The incident was ruled an industrial accident.
Three months before the explosion, the company was issued five serious violations by the Nevada Occupational Safety and Health Administration, with penalties totaling more than $12,000.
It also had been fined in 2019 after an incident in which a worker lost his thumb.
Armorock manufactures polymer concrete, which is used to build things such as manhole covers and other structures used in sewers.
St. Jude’s Ranch for Children was in the spotlight Oct. 26 when it broke ground for a healing center for victims of sex trafficking. The residential facility will be the first of its kind in the nation.
Christina Vela, CEO of St. Jude’s and the “self-appointed hustler for hope,” said the center will provide safe homes and a nurturing recovery program for children who have been forced or manipulated into having sex for money.
“No longer will they have to feel shamed, blamed or like a caged animal ready to fight,” she said at the groundbreaking event.
The healing center, estimated to cost $25 million, will sit on 10 acres and feature a series of individual therapeutic homes that will mimic a neighborhood with walking paths and landscaping, designed to foster a sense of safety. Therapy offices and outside areas will encourage transformation through connection to nature.
Clark County School District will build an on-site school, estimated to cost $5 million.
Construction of the center is scheduled to be completed by spring of 2024 and it is expected to be open for residents that summer.
The skies above Boulder City will be getting darker, thanks to its efforts to obtain official Dark Skies Community Certification from the International Dark Skies Association.
The move to reduce light pollution will also help reduce negative health impacts of bright LED lights.
In June, Boulder City was selected by the Nevada Division of Outdoor Recreation to be a pilot location of the Dark Skies program.
The designation is expected to help create a new option for tourists to explore: starry skies.
“The protection of dark night skies is a priority at Lake Mead National Recreation Area, not only for the enjoyment of stargazing visitors, but for the natural environment as well. … Working with gateway communities like Boulder City to improve night sky lighting aligns with the National Park Service’s mission of protecting natural and cultural resources and values for the enjoyment, education and inspiration of this and future generations,” Randolph Lavasseur, former acting superintendent of the recreation area, wrote in an email to council.
In September, the city announced it received a $1.9 million grant from the U.S. Economic Development Administration to retrofit 2,560 light fixtures to reduce light. They also will be more energy efficient and help lower greenhouse gas emissions.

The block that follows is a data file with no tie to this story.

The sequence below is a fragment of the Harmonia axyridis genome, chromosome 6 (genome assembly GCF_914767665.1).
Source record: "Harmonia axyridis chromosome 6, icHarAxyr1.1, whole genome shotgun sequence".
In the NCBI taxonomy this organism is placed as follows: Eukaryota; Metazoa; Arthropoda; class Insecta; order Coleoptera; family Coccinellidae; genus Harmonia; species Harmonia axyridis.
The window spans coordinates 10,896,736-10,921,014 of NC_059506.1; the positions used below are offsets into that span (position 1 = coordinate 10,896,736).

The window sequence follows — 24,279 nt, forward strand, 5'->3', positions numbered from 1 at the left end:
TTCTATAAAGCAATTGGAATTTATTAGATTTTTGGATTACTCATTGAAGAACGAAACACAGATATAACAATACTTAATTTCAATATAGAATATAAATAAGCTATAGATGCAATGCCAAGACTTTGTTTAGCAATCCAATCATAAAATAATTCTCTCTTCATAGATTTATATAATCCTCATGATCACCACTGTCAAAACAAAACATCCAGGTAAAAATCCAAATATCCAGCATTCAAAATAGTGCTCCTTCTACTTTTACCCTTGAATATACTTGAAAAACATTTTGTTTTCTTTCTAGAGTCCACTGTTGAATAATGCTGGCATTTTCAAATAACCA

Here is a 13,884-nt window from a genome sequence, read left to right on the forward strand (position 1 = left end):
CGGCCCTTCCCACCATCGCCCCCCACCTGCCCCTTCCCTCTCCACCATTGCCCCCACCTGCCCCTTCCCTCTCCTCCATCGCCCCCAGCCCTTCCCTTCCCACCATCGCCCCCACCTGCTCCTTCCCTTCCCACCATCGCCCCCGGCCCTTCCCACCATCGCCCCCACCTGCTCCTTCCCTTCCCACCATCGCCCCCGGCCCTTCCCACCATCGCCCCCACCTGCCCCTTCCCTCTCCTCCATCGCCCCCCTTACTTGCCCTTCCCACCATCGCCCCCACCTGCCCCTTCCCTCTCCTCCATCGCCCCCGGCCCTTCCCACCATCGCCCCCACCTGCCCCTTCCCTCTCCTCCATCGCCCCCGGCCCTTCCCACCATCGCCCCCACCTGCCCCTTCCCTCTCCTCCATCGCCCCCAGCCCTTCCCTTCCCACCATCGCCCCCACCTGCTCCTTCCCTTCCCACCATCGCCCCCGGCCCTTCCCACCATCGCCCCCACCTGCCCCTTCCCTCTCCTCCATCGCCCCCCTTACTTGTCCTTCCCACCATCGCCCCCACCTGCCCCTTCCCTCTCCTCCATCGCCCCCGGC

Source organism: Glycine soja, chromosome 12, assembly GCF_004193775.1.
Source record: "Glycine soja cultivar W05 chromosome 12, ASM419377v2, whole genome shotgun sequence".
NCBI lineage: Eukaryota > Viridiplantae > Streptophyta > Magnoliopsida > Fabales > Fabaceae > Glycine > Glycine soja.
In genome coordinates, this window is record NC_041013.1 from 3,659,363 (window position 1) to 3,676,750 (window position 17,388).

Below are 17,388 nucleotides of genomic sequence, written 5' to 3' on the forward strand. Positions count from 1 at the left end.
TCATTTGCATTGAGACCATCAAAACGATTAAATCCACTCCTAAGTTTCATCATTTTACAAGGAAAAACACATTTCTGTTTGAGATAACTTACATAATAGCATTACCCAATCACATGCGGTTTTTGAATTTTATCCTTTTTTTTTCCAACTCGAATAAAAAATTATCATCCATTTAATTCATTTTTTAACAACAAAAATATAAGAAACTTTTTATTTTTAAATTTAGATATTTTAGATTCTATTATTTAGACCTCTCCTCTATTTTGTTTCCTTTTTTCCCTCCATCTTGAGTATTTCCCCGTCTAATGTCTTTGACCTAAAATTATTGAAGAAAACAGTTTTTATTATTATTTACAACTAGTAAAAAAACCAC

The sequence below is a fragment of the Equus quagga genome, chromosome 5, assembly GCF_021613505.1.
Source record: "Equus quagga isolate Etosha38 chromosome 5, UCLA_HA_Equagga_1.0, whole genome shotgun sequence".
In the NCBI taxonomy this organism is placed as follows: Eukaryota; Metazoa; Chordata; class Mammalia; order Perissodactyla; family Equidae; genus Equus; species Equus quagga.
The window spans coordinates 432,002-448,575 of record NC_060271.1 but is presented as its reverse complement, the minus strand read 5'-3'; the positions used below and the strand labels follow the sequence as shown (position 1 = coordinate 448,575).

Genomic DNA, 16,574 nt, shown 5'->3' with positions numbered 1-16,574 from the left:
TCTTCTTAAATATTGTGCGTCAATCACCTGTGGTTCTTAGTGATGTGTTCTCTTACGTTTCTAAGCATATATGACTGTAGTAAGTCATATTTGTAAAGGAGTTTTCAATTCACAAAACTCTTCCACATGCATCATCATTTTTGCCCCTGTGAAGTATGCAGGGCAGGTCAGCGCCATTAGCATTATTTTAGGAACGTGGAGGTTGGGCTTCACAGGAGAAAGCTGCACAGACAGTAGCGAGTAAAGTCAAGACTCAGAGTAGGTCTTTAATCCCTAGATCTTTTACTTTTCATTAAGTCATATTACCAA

“With it, we will be able to improve the health and safety of our community, while also providing economic benefit to our local businesses,” former Councilman James Howard Adams, who formally proposed the project to council, said at the time.
The retrofitting project is expected to begin in 2023.
Boulder City lost some familiar faces during the year including renowned drummer Sander “Sandy” Nelson, who died Feb. 21; Alan Stevens, co-owner of World Famous Coffee Cup Cafe, who died March 16; and the city’s first first lady, Sue Broadbent, who died June 29.
Nelson was a staple on the streets downtown and visiting local establishments where he treated those nearby to the prowess of his drumsticks.
Nelson, 83, had been ill for several months before his death.
A native of California, Nelson first gained fame in 1958 when he became part of the backup band for Art Laboe’s rock ‘n’ roll show. Later, he became known for his instrumental hits “Teen Beat,” “Drums Are My Beat” and “Let There Be Drums,” which rose to near the top of the charts.
Stevens and his wife, Carri, opened the restaurant in 1994, keeping locals and visitors alike satisfied. The eatery’s popularity also attracted the attention of television personality, chef and restaurateur Guy Fieri, who featured it on “Diners, Drive-Ins and Dives.”
Running the restaurant was only part of his involvement with the community. He also was a longtime member of the Boulder City Elks Lodge and supported many events and organizations, especially those that involved art, motorcycles and cars. He was an artist himself and showcased his work during a special event in November 2021.
He had fought cancer twice and was 71 at the time of his death.
Broadbent, 87, was recognized for her work serving the community, particularly on behalf of Boulder City Hospital, the PTA, Boulder City Republican Women and several church organizations, as well as her support of her husband, Robert Broadbent, who served as the city’s first mayor.
She was survived by her four children, 17 grandchildren and 23 great-grandchildren.
Hali Bernstein Saylor is editor of the Boulder City Review. She can be reached at email@example.com or at 702-586-9523. Follow @HalisComment on Twitter.